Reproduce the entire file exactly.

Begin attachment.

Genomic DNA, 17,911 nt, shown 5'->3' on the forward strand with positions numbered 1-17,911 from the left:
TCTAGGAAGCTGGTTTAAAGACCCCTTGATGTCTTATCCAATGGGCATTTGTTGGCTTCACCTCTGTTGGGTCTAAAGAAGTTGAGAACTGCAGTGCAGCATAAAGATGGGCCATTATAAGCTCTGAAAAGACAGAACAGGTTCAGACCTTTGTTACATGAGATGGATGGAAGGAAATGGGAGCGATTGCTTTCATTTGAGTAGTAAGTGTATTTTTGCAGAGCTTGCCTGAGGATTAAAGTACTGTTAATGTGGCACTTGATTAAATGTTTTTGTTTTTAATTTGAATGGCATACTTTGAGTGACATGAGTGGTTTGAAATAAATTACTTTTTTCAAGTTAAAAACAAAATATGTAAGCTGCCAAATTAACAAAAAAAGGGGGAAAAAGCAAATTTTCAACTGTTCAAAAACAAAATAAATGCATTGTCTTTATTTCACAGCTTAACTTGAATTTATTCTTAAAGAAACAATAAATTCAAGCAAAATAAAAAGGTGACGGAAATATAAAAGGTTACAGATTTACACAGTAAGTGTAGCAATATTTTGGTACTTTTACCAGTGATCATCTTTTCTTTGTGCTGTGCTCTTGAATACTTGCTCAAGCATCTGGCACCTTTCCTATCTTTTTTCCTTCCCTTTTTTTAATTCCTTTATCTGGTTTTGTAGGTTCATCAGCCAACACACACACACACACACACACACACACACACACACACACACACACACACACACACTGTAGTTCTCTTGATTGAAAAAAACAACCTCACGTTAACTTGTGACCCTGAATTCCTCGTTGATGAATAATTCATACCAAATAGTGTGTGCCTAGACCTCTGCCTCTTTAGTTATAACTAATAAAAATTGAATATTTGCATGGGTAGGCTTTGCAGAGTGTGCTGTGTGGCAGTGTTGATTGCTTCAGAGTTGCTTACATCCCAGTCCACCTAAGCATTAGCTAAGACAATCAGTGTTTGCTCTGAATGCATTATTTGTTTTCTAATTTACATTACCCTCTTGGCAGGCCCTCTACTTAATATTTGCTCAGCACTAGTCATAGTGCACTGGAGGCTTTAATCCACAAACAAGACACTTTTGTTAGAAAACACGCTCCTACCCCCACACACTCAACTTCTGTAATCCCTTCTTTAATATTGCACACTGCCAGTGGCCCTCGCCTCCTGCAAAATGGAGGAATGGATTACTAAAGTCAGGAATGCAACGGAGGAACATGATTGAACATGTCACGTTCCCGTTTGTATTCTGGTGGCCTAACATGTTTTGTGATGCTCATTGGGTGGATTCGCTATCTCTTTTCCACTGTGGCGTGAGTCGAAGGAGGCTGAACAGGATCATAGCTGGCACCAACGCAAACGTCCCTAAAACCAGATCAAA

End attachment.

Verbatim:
Genomic DNA, 17,911 nt, shown 5'->3' on the forward strand with positions numbered 1-17,911 from the left:
TCTAGGAAGCTGGTTTAAAGACCCCTTGATGTCTTATCCAATGGGCATTTGTTGGCTTCACCTCTGTTGGGTCTAAAGAAGTTGAGAACTGCAGTGCAGCATAAAGATGGGCCATTATAAGCTCTGAAAAGACAGAACAGGTTCAGACCTTTGTTACATGAGATGGATGGAAGGAAATGGGAGCGATTGCTTTCATTTGAGTAGTAAGTGTATTTTTGCAGAGCTTGCCTGAGGATTAAAGTACTGTTAATGTGGCACTTGATTAAATGTTTTTGTTTTTAATTTGAATGGCATACTTTGAGTGACATGAGTGGTTTGAAATAAATTACTTTTTTCAAGTTAAAAACAAAATATGTAAGCTGCCAAATTAACAAAAAAAGGGGGAAAAAGCAAATTTTCAACTGTTCAAAAACAAAATAAATGCATTGTCTTTATTTCACAGCTTAACTTGAATTTATTCTTAAAGAAACAATAAATTCAAGCAAAATAAAAAGGTGACGGAAATATAAAAGGTTACAGATTTACACAGTAAGTGTAGCAATATTTTGGTACTTTTACCAGTGATCATCTTTTCTTTGTGCTGTGCTCTTGAATACTTGCTCAAGCATCTGGCACCTTTCCTATCTTTTTTCCTTCCCTTTTTTTAATTCCTTTATCTGGTTTTGTAGGTTCATCAGCCAACACACACACACACACACACACACACACACACACACACACACACACACACACACACTGTAGTTCTCTTGATTGAAAAAAACAACCTCACGTTAACTTGTGACCCTGAATTCCTCGTTGATGAATAATTCATACCAAATAGTGTGTGCCTAGACCTCTGCCTCTTTAGTTATAACTAATAAAAATTGAATATTTGCATGGGTAGGCTTTGCAGAGTGTGCTGTGTGGCAGTGTTGATTGCTTCAGAGTTGCTTACATCCCAGTCCACCTAAGCATTAGCTAAGACAATCAGTGTTTGCTCTGAATGCATTATTTGTTTTCTAATTTACATTACCCTCTTGGCAGGCCCTCTACTTAATATTTGCTCAGCACTAGTCATAGTGCACTGGAGGCTTTAATCCACAAACAAGACACTTTTGTTAGAAAACACGCTCCTACCCCCACACACTCAACTTCTGTAATCCCTTCTTTAATATTGCACACTGCCAGTGGCCCTCGCCTCCTGCAAAATGGAGGAATGGATTACTAAAGTCAGGAATGCAACGGAGGAACATGATTGAACATGTCACGTTCCCGTTTGTATTCTGGTGGCCTAACATGTTTTGTGATGCTCATTGGGTGGATTCGCTATCTCTTTTCCACTGTGGCGTGAGTCGAAGGAGGCTGAACAGGATCATAGCTGGCACCAACGCAAACGTCCCTAAAACCAGATCAAA